Just because your child doesn’t speak a word of Chinese doesn’t mean he doesn’t know it.
The team of researchers at McGill University’s Department of Psychology and Montreal’s Neurological Institute found that the language an infant hears at birth creates neural patterns that leave their mark on the brain. Even if the child completely stops using the language, the unconscious brain remembers it in some capacity.
The babies in question? Those who were adopted and raised in a country with a language different from that of their birth country. Researchers looked at 48 girls in Montreal between the ages of nine and 17. One group was born and raised speaking only French. A second group was fluent in French and Chinese. And the third group was raised with the Chinese language until their adoptions during infancy, after which they only spoke French.
To test the effects of language, the girls were asked to differentiate between tones while their brains were scanned. “If you have never been exposed to Chinese, you would just process the tones as ‘sounds,’” says researcher Denise Klein. And the strictly French speakers did process them only as sounds. But Chinese-born children who abandoned the language and bilingual children displayed the same brain responses.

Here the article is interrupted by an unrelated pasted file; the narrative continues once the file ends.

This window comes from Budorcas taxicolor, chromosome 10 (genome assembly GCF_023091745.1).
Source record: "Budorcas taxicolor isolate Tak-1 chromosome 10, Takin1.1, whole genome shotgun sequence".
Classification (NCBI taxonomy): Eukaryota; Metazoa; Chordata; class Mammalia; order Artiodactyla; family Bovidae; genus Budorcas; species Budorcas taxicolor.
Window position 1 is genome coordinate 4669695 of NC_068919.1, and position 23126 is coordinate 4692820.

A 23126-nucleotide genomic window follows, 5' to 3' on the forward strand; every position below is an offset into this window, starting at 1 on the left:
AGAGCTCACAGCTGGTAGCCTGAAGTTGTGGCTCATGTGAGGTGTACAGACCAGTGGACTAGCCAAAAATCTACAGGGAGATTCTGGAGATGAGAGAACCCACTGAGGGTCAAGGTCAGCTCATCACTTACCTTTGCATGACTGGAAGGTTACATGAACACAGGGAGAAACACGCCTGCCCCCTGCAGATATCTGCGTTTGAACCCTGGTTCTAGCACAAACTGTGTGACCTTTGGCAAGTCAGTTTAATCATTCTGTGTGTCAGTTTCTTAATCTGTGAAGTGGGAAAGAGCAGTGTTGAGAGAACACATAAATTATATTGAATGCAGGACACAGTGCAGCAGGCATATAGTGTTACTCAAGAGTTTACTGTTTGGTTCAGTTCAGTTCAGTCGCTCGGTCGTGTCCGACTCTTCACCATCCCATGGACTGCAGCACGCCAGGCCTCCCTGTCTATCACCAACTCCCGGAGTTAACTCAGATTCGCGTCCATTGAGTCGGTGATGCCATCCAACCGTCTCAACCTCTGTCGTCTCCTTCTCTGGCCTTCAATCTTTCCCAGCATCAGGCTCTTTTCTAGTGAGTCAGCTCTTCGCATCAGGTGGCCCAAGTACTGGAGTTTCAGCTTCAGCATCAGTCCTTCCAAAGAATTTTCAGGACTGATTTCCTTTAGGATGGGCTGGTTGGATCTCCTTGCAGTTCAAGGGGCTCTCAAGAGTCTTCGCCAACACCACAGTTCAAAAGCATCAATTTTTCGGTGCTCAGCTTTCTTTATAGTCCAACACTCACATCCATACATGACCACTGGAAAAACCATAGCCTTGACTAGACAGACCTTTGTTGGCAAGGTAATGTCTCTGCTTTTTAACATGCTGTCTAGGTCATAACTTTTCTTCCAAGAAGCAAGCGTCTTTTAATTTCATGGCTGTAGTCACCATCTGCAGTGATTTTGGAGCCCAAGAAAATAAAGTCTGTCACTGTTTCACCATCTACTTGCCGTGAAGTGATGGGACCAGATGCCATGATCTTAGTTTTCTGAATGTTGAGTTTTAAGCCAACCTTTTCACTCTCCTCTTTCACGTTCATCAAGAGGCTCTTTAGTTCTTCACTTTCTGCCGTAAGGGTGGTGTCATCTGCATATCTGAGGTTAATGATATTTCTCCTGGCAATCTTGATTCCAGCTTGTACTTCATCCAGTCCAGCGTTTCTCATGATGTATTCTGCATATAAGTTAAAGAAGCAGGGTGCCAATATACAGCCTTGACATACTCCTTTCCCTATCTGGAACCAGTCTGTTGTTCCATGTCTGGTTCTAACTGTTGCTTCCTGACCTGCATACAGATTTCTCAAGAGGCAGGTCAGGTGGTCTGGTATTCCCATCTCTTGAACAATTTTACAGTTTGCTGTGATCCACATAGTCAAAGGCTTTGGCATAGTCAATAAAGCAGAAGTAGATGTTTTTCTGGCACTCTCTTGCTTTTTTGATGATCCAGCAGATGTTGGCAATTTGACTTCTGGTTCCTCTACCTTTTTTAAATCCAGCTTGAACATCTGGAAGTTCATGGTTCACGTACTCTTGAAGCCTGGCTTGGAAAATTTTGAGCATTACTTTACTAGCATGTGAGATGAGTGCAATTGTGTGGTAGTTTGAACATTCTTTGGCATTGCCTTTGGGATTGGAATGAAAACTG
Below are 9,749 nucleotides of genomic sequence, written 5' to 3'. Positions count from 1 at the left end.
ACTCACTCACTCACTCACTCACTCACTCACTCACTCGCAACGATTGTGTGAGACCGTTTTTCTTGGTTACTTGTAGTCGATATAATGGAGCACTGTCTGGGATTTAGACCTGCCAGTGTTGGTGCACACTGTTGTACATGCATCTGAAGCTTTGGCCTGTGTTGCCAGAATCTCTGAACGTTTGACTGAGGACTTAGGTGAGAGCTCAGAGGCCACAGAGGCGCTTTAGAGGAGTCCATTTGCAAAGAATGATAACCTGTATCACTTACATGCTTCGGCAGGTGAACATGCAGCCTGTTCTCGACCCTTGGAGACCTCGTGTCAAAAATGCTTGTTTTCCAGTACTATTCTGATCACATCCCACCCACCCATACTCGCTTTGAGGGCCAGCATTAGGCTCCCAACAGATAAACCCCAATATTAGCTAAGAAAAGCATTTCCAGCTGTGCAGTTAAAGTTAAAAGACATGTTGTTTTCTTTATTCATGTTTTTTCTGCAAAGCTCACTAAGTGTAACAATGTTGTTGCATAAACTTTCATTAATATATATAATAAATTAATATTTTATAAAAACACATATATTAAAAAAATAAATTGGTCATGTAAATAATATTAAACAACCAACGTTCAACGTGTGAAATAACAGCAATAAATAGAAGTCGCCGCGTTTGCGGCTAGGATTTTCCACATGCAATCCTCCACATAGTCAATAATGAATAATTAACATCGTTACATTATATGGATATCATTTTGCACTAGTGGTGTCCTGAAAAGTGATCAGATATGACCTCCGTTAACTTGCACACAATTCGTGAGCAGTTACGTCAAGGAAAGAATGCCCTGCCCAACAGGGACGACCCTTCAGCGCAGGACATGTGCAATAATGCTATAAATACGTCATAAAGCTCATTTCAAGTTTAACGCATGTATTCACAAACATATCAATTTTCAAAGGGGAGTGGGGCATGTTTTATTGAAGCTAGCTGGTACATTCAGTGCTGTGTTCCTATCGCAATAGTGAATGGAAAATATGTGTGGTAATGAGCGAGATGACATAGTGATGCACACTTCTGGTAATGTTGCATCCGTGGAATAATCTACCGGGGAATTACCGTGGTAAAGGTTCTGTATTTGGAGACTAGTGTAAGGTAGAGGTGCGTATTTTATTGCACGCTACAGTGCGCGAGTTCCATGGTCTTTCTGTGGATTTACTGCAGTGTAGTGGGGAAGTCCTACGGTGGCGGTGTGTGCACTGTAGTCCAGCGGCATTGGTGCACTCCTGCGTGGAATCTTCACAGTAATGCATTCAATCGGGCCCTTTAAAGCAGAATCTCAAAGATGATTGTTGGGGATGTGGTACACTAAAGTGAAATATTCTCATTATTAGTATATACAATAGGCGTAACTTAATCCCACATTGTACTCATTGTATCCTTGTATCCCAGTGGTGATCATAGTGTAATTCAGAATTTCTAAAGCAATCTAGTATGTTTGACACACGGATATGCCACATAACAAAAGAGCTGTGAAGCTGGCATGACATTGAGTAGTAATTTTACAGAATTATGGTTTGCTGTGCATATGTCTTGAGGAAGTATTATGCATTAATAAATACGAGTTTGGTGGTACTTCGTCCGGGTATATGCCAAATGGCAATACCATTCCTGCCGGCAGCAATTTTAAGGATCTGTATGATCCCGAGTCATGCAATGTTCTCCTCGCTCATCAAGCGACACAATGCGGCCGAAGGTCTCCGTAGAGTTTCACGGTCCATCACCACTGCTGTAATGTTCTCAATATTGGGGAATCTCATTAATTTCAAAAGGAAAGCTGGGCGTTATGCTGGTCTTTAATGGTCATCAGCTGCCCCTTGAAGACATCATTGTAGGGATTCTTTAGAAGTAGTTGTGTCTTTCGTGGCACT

“It astounded us that the brain activation pattern of the adopted Chinese who ‘lost’ or totally discontinued the language matched the one for those who continued speaking Chinese since birth. The neural representations supporting this pattern could only have been acquired during the first months of life,” says researcher Lara Pierce.
This shows that early language exposure influences brain processes for years, perhaps even for life. It’s still unclear whether or not children exposed to a language early in life will have an easier time relearning it later.
"What the study points out is how quite surprisingly early this all takes place,” says Klein. “There has been a lot of debate about what the optimal period for the development of language and lots of people argued for around the ages of 4 or 5 as one period, then around age 7 as another and then around adolescence as another critical period. This really highlights the importance of the first year.” (via TIME)